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Planning, Infrastructures and Mobility

Planning, Infrastructures

The urban development of Valladolid is centred on intelligent planning, the city should be balanced, rational and compact with land put to diverse uses and making good use of public transport and meeting points. This model of a city facilitates richer social and cultural development and makes it less necessary to travel, using up valuable energy resources.

As regards planning, Valladolid is at a crucial point in its urban future. The arrival of the high speed train in Valladolid on 22 December 2007, and putting the railway track underground marks a historic moment for our city, an opportunity to develop an ambitious urban project using the land made available in accordance with the proposal presented by the Provisional Union of Companies formed by the British architect Richard Rogers, Vidal e Idom and which consists of the following:

  • Renewal of large areas of the city with more public space, green areas, facilities and equipment
  • Unity of the city
  • Formation of new residential areas
  • Creation of a modal interchange
  • Maximising public transport
  • Restructuring of the railway network, allowing for the creation of a modern transport network for passengers and merchandise.

In this way, Valladolid and the railway unite in an exciting challenge with similar consequences to those produced by the introduction of the railway in the XIX century or the arrival of Renault in our city in the middle of the XX century.

Video – Modification of the General Urban Plan. Valladolid towards 2016.

Strategic Position

It is important to emphasize the role played in urban development by Valladolid’s position in the Autonomous Community and the system of relations with other Spanish capitals, as well as its privileged position as a communication and distribution point with the north-east and its connection with Portugal. Valladolid is in a key position in the north-east of Spain and, in fact, the European Commission for Transport situates Valladolid as an important centre of road and rail transport and a nexus between Portugal and France.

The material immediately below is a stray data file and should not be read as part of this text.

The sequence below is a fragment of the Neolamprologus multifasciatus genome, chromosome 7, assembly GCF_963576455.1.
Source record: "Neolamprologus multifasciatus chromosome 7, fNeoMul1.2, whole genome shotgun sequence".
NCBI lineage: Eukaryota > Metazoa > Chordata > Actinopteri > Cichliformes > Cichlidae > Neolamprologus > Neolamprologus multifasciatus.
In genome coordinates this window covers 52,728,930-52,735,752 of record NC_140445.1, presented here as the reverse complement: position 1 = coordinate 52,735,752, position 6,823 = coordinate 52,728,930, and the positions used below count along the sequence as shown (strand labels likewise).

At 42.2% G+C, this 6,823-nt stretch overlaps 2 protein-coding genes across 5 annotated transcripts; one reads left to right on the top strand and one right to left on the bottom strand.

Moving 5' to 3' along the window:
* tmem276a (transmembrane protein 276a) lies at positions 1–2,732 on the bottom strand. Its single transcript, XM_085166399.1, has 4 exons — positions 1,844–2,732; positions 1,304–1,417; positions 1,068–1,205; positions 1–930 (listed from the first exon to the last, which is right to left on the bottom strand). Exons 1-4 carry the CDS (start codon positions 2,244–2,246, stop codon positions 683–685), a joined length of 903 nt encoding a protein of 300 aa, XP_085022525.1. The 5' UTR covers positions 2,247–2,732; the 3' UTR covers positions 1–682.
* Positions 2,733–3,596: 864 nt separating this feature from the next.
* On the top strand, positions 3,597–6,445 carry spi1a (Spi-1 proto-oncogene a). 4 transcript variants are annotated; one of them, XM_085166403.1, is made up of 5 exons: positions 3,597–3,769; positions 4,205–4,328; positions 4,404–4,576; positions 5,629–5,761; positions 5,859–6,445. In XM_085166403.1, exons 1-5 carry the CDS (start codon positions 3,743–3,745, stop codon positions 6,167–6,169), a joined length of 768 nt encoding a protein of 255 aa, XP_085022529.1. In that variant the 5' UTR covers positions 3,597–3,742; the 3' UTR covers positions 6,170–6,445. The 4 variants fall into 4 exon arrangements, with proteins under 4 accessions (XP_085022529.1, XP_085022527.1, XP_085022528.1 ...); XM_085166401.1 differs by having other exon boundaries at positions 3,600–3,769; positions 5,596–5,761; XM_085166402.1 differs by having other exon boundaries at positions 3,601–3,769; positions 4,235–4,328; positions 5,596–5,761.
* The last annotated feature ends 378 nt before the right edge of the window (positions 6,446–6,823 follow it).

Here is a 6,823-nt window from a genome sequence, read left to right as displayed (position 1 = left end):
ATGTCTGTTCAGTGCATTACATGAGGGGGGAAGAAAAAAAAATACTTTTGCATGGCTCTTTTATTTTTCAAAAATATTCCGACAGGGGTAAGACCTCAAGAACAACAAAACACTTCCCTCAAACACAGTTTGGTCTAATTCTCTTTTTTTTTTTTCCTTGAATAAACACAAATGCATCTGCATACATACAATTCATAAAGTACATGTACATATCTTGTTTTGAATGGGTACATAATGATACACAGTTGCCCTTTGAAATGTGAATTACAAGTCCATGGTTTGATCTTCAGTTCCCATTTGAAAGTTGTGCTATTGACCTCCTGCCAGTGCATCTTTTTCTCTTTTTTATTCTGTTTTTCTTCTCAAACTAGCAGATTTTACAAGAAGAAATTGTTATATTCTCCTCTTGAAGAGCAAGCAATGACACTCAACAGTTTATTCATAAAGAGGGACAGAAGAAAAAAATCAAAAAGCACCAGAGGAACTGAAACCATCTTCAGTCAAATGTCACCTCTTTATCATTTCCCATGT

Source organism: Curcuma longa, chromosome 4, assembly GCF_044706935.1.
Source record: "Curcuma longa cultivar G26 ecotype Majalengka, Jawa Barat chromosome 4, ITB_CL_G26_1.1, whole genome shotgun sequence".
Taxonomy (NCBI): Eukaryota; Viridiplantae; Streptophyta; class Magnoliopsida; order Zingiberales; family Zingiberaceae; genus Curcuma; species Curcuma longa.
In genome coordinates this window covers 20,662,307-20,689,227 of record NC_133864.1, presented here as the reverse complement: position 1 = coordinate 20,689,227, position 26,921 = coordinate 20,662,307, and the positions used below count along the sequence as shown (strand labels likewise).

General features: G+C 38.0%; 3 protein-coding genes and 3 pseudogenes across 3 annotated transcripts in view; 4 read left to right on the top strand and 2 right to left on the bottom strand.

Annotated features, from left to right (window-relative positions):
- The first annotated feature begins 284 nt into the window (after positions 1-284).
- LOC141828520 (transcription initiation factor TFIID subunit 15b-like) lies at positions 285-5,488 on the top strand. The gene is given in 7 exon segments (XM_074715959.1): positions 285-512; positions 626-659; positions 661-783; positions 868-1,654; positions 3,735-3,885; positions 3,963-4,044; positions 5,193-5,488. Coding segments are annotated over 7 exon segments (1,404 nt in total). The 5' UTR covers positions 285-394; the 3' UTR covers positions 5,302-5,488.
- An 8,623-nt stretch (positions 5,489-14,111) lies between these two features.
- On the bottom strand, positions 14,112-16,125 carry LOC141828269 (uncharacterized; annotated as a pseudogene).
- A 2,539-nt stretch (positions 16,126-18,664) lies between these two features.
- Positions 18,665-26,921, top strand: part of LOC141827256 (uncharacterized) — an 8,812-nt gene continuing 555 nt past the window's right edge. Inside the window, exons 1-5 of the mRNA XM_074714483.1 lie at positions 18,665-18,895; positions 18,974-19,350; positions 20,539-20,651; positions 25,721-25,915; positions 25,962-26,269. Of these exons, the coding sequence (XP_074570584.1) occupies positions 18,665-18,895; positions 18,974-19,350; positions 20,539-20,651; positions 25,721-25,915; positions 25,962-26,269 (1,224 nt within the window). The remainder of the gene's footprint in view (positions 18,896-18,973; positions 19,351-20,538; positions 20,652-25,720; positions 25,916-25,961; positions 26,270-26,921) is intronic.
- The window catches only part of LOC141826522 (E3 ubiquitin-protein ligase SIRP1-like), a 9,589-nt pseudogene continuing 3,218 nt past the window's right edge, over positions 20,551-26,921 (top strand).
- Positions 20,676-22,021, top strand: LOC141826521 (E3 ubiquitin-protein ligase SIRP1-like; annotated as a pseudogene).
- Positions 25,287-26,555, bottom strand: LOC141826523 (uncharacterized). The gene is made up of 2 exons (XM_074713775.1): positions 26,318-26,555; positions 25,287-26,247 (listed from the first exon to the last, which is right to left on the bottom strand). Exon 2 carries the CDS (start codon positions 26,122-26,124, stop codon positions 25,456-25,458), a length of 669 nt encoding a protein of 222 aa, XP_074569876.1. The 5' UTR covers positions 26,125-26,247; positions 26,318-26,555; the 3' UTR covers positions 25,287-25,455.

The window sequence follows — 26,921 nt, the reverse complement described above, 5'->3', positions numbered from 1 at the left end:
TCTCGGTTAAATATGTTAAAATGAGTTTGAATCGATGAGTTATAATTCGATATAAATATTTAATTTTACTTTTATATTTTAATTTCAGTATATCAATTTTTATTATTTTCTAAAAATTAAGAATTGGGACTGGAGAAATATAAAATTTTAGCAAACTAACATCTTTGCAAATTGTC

Valladolid also has an international airport with regular connections to Barcelona, London, Paris, Brussels and Milan. The plan is to have an airport which can transport passengers and merchandise and that it should link up with other forms of transport, especially with rail transport of merchandise and the high speed train.

Mobility and Urban Transport

Problems of mobility and security are among the main concerns of many of the world’s large cities. Valladolid is working to encourage people to use public transport and reduce the number of private cars, to increase pedestrian areas and improve the traffic situation. This is being done through urban measures and especially, with the introduction of new technology and new models of mobility.

Valladolid’s urban buses are among the most committed to the environment and are an international reference point. In 1993 and as a result of a pilot scheme, AUVASA decided to include GLP buses in its fleet. Hence, since 1995, a total of 110 vehicles using GLP have become part of AUVASA’s fleet. The use of GLP as a fuel has been very positive when it comes to reducing harmful emissions within the public transport plan to improve the atmosphere drawn up by MOPU.

AUVASA has quality control certificate ISO 9001 and its environmental policy includes various measures outlined in the standard ISO14001:1996.